Up@dawn 2.0

Monday, April 20, 2015

Pyrrho- The Skeptic

For my first post I will be talking about the Greek skeptic: Pyrrho. It is probably no surprise to my group mates that this would be one of my topics, but that is beside the point. Pyrrho is credited with being the first skeptic. Skepticism is the philosophical belief that knowledge can never be certain. That is to say, we cannot know anything with certainty. My favorite way of describing this way of thinking is by holding out a pen and asking the person I am talking to what will happen if I drop the pen. The person will then almost certainly reply that the pen will fall. When they answer, I ask them how they know that, to which they reply they have seen it happen before. This is when I explain that they have not seen this exact pen drop at this exact moment, so you cannot know what it will do. It might float to the ceiling, or stay still in the air. All we can do is draw upon our previous experiences and make educated guesses as to what will happen. That, in essence, is skepticism.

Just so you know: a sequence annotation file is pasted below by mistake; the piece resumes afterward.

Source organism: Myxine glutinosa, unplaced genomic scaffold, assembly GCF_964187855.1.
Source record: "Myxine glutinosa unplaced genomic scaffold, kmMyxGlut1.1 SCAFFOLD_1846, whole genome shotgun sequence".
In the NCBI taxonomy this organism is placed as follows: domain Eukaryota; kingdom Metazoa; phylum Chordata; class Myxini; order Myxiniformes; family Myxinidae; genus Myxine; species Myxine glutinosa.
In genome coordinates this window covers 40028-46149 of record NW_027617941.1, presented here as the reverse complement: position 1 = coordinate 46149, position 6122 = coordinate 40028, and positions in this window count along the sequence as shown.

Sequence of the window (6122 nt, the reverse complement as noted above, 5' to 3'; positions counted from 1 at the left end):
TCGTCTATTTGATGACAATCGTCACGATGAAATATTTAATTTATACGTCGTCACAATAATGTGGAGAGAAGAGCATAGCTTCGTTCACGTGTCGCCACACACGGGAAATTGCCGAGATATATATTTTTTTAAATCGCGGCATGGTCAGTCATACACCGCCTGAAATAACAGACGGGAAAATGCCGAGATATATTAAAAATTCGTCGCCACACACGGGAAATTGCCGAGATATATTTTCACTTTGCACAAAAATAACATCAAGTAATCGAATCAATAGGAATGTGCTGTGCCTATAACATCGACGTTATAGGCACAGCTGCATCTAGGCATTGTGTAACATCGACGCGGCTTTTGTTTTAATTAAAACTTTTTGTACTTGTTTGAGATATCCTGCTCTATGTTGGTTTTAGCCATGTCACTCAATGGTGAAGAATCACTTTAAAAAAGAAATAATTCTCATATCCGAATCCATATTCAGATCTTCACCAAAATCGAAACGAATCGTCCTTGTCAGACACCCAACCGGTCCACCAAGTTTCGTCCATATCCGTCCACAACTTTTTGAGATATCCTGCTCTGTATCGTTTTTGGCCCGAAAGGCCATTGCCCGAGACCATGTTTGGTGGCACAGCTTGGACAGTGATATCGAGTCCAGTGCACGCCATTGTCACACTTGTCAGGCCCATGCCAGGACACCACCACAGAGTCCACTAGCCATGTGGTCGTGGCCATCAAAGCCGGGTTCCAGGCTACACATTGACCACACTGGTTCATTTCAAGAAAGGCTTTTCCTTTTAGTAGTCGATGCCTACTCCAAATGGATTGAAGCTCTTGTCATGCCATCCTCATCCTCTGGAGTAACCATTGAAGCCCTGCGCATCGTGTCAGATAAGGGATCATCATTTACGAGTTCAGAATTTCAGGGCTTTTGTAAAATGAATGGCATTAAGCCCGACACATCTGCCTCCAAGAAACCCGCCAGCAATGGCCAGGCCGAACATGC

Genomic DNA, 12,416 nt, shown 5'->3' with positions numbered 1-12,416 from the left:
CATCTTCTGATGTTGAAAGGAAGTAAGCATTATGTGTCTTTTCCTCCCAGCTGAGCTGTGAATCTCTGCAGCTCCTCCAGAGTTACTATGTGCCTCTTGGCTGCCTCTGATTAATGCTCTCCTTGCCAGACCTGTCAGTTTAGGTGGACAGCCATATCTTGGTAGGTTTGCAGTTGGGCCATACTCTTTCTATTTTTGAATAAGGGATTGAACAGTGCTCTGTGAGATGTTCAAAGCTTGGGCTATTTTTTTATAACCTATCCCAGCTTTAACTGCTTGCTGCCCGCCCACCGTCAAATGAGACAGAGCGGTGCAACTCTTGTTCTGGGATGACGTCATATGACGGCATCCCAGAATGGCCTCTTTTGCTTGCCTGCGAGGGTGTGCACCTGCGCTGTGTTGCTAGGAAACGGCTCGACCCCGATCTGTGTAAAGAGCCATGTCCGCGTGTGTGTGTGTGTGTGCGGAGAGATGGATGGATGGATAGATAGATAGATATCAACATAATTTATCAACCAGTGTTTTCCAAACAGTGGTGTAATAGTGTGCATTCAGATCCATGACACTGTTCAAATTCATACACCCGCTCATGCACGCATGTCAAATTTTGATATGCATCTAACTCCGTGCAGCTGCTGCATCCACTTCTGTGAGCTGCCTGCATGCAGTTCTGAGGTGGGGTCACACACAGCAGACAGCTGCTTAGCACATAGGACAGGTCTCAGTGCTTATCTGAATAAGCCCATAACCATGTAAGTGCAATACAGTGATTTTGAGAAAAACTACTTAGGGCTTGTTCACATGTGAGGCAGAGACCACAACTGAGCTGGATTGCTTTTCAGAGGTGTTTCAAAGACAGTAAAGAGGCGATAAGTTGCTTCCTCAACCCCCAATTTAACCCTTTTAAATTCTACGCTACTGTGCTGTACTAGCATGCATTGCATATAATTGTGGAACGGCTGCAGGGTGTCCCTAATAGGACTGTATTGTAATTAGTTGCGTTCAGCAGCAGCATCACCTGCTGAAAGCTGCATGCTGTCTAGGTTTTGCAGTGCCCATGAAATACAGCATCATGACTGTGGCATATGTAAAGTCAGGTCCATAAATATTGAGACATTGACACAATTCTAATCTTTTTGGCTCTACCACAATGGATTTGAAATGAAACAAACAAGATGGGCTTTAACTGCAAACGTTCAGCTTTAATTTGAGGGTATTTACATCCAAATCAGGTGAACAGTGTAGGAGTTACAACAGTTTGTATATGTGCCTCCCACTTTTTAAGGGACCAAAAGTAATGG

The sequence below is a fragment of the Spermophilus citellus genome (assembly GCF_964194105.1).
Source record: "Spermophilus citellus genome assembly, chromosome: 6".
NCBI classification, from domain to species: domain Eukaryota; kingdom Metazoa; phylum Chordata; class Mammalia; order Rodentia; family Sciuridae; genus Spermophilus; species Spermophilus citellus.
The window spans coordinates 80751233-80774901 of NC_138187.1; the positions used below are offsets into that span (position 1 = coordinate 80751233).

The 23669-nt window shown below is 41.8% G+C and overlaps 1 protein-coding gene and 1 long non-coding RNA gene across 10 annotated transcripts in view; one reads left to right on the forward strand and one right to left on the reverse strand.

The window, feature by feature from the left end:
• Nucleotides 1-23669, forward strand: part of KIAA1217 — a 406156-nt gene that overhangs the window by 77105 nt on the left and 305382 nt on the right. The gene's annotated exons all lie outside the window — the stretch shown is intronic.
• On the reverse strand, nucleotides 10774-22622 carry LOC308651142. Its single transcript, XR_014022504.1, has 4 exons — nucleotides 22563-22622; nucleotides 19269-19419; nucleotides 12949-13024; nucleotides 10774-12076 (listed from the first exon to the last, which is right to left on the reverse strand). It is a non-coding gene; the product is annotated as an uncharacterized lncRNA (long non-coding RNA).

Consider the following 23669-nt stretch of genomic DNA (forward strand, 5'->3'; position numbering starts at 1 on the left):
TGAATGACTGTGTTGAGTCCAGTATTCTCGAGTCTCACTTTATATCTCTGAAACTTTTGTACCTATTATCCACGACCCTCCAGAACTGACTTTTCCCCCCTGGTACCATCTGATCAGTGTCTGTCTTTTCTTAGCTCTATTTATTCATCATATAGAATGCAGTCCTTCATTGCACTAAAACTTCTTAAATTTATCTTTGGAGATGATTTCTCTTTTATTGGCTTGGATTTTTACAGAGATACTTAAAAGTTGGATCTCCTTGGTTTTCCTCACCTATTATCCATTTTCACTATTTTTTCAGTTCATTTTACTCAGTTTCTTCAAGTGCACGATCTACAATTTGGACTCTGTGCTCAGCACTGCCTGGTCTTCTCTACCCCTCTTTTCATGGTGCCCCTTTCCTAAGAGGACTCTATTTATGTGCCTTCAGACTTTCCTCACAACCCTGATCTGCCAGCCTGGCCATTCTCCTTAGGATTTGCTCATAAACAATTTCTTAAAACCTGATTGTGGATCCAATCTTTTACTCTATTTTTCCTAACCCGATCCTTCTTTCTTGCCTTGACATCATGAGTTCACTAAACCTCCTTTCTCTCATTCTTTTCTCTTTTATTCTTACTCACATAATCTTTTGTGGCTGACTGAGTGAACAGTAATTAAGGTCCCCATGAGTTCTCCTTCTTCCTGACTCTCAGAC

I do not know why I am as drawn to Pyrrho as I am. It might be because I find his personal philosophy completely absurd, yet at the same time completely fascinating. Pyrrho is the man who doubts everything, including if he could actually die. Pryyho was unsure if he would die if he fell from a cliff onto rocks. It is interesting to note that whenever Pyrrho made an observation, he was never concrete about it, often using phrases such as “It seems to me”, “It appears”, and “Perhaps”. This goes back to Pyrrho’s philosophy of skepticism in the way that we cannot know anything for certain. Pyrrho is a very interesting man who sadly never wrote anything down. The most we have are some of his words written in the Siolli, a coletion of satirical poems. That is all on Pyrrho for now, but stay tuned for next time as we delv into the mind of Timon of Phlius, the student of Pyrrho.

1 comment:

  1. Pyrrho is absurd, and yet there's something alluring about the thought that a person COULD be so worry-free as he apparently was. (With a little, or a lot, of help from his friends.) The therapeutic promise of skepticism, I think, is what you find so paradoxically "fascinating."

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